Sir Francis Drake
Article abstract: A flair for leadership, combined with fearlessness and a powerful spirit of adventure, afforded Drake the most prominent place among those Elizabethan explorers and naval commanders who pioneered England’s overseas expansion.
Francis Drake was born around 1540 in Crowndale, a village near Tavistock, in Devonshire, England. Nothing is known of his mother. His father, Robert Drake, was the third son of John Drake of Otterton. Unsuccessful in business and committed to advancing the reformed religion, the father bore responsibility for his family living in humble circumstances. Many of Francis Drake’s twelve siblings reputedly were born in the hull of a ship moored in the Thames in Kent, where the family had been forced to relocate as a result of the father’s vocal Protestantism. There is a certain fitness in this connection with the sea, where most of the Drake offspring made their marks and ultimately died.
As a boy, Francis Drake was apprenticed to the master of a coasting vessel and acquired both a love for the sea and the skills that served him well during his career. Upon the death of the master, Drake assumed command of his ship and continued trading for a brief period. His spirit of adventure and his ambition proved, however, to be too strong, and by 1565 he joined expeditions that were mounted first to Africa and then to the Spanish Main. These voyages whetted his appetite for exploration and further stirred his ambition, so in 1567 he decided to join the third expedition organized by his cousin, John Hawkins, to capture black slaves in Africa and sell them to the Spanish colonists in the New World. Drake’s decision to join Hawkins’ third slaving voyage proved to be the turning point in his career, for Hawkins’ fleet, including the ship Judith, commanded by Francis Drake, was attacked at San Juan de Ulúa, a small island off Veracruz, by a powerful Spanish force commanded by the Viceroy of New Spain. In the ensuing battle, only two of Hawkins’ ships, the Jesus of Lubeck, commanded by Hawkins, and the Judith, captained by Drake, escaped and made their way back to England. Both Hawkins and Drake vowed to be avenged for what they viewed as the “treachery” of the Spaniards, and while both men made good on their vow, Francis Drake not only struck numerous and devastating blows against King Philip II of Spain, but also laid the foundation for the maritime traditions that spread England’s power and influence around in the world in subsequent centuries.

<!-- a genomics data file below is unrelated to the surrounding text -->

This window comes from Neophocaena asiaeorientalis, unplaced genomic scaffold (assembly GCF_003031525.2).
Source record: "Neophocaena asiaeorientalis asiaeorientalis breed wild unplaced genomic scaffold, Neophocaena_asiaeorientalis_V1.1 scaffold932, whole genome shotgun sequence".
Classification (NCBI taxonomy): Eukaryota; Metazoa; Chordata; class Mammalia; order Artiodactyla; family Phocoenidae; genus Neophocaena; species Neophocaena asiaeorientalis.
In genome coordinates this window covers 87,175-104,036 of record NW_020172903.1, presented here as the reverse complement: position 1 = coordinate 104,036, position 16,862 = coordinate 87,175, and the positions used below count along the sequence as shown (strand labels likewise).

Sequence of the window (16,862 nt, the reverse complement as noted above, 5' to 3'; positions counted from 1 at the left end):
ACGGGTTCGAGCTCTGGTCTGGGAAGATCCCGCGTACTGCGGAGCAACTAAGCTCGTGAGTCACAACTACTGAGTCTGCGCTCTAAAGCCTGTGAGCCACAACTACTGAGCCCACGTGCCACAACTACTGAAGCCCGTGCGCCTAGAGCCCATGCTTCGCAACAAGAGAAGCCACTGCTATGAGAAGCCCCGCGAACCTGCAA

In the years following the attack in Mexico, Drake embarked on a series of maritime adventures that established his reputation as the quintessentially daring English sea captain. Determined to strike a blow at Spain, Drake used his knowledge of the flow of Spanish treasure from America to Europe with dramatic effect. First, in 1570 and 1571, he mounted small reconnoitering voyages to the Gulf of Mexico to collect detailed information. Then, in 1572, he executed his masterstroke by sailing from Plymouth to attack the Spanish at their most vulnerable point, the area of the production of precious metals in the New World. Knowing that the produce of the silver mines of Peru was transported by mule train overland through Panama, Drake determined to attack the unescorted treasure trains and seize their booty. Upon landing in Panama, Drake made contact with the Cimaroons and developed a plan to waylay the Spanish treasure train that regularly crossed the Isthmus of Panama. Providentially, Drake was taken by his guides to a high point in Panama where he could see both the Gulf of Mexico and the Pacific Ocean, which made him the first Englishman to see the Pacific. Vowing someday to sail an English ship on the Pacific, Drake and his force pressed on and soon enjoyed spectacular success by capturing an entire treasure train that yielded so much silver that they took what they could carry back to their ships and buried the rest. Drake arrived back in England on August 9, 1573. His expedition made him a wealthy man, endowed him with a reputation for courage and daring,...
(The entire section is 1708 words.)